Since the transit method of detecting exoplanets requires perfect alignment of orbits, would a Kepler-type telescope yield more exoplanet detections if sent out of our solar system even to relatively realistic interstellar distances (say, 0.1-0.5 light years)? Essentially, what I mean is changing the coordinates at which we'd do the observing.
@SF. is right. It is true that a location far from Earth could have access to different orbital planes and thus potentially see a different set of occultations an transits, you would have to move very very far away from the Earth to make any difference.
The same budget and time would be much better spent developing a next generation optical space telescope which uses mirror segments that are no longer even part of the same spacecraft, but instead are separated by tens or hundred of meters from each other but can still combine their signals (optically or otherwise) to synthesize an extremely high resolution optical aperture as big as the distance between the segments. This is the same principle used by radio telescope arrays.
With a larger effective aperture you can resolve objects farther away, which opens up a much larger volume of space for direct imaging of solar systems instead of relying on geometry for transit measurements alone. Right now only a handful of systems close to the Earth have any kind of direct imaging data.
There are several problems with that idea:
- As mentioned by uhoh and SF, reaching a point far enough away from our solar system to make a different observation than Kepler's takes so much time, that the telescope and the data will in fact be antiquated by the time they reach that point - even IF (and that's a very very big IF) we could even manage to build it that it would still work in that distance (power source, transmission array, controlling the telescope's orientation etc.), it would be of limited use.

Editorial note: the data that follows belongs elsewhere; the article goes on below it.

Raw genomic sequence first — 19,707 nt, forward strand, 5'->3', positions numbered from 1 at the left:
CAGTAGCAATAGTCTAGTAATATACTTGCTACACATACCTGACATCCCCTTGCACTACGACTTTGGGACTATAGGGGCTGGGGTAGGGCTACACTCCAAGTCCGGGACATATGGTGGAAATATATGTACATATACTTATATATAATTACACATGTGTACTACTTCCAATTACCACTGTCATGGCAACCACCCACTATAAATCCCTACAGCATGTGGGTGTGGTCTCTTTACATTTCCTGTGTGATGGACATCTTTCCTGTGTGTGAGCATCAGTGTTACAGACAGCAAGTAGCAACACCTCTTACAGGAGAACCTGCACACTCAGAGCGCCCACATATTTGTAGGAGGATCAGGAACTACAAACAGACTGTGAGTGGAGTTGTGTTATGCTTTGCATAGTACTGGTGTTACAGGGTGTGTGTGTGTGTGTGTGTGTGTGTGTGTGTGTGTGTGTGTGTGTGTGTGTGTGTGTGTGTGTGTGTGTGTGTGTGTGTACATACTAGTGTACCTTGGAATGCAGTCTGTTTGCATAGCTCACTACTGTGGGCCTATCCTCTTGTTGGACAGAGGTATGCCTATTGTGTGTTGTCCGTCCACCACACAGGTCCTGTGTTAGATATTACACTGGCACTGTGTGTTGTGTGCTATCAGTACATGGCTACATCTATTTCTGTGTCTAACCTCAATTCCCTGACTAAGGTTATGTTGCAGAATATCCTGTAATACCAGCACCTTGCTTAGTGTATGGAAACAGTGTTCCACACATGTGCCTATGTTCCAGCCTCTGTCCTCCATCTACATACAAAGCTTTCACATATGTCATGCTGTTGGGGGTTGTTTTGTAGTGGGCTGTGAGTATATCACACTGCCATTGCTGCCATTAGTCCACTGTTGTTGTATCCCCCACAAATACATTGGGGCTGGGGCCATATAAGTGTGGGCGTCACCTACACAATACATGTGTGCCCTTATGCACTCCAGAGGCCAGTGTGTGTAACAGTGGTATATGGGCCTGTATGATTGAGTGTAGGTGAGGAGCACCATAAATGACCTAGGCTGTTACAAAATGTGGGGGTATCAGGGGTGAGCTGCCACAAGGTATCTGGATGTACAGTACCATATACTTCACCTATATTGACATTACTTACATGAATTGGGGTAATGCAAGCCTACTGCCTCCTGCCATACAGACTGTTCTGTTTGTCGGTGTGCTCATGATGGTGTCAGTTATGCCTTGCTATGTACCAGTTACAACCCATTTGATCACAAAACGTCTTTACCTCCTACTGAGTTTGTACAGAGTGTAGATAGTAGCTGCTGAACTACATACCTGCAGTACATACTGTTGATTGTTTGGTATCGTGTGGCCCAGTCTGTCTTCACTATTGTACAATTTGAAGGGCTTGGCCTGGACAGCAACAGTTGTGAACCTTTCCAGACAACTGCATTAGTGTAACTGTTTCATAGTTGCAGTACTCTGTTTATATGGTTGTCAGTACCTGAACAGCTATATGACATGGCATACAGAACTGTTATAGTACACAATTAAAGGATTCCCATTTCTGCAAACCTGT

- The angle to watch would still be the same. Yes, you would be far out in space, but you would STILL only be able to detect most planets with a transit method, simply because now that you might be a little closer to the Alpha Centauri System, you would still be light years away from almost any other star and still face the same problem as you face on earth. You might detect a few different planets, due to a slightly different angle, but they wouldn't be that much different unless you consider moving hundreds of light years - which would take millions of years with our current technology.
- Direct detection by visual imaging with current technology is out of the question unless you get very close to a star system or the planet is sufficiently large and far away from its parent star. The limiting factor in this is, that the parent star is so bright, it outshines the reflected light of its planet by several orders of magnitude. If they are close to the parent star, the star will be too bright for them to be imaged directly (be it in microwave, IR, visual or UV range). If they are far away from their parent star, the reflected light is far too faint to be detected unless that telescope would be close to the star system observed - and then it could only detect the planets of that specific star system.
Somebody else can tackle the detailed maths, but the longer your baseline, and the more observatories, the more complete the coverage. Two observatories in the same orbit as Pluto but on opposite sides of the sun would still only be 0.0012 of a light year apart. Three would be better and they would still be close enough (just) to allow for the communication necessary to allow coordinated observations necessary for parallax type measurements and comparisons. Going much further doesn't actually help since there would be no way to get the information back to Earth to be useful.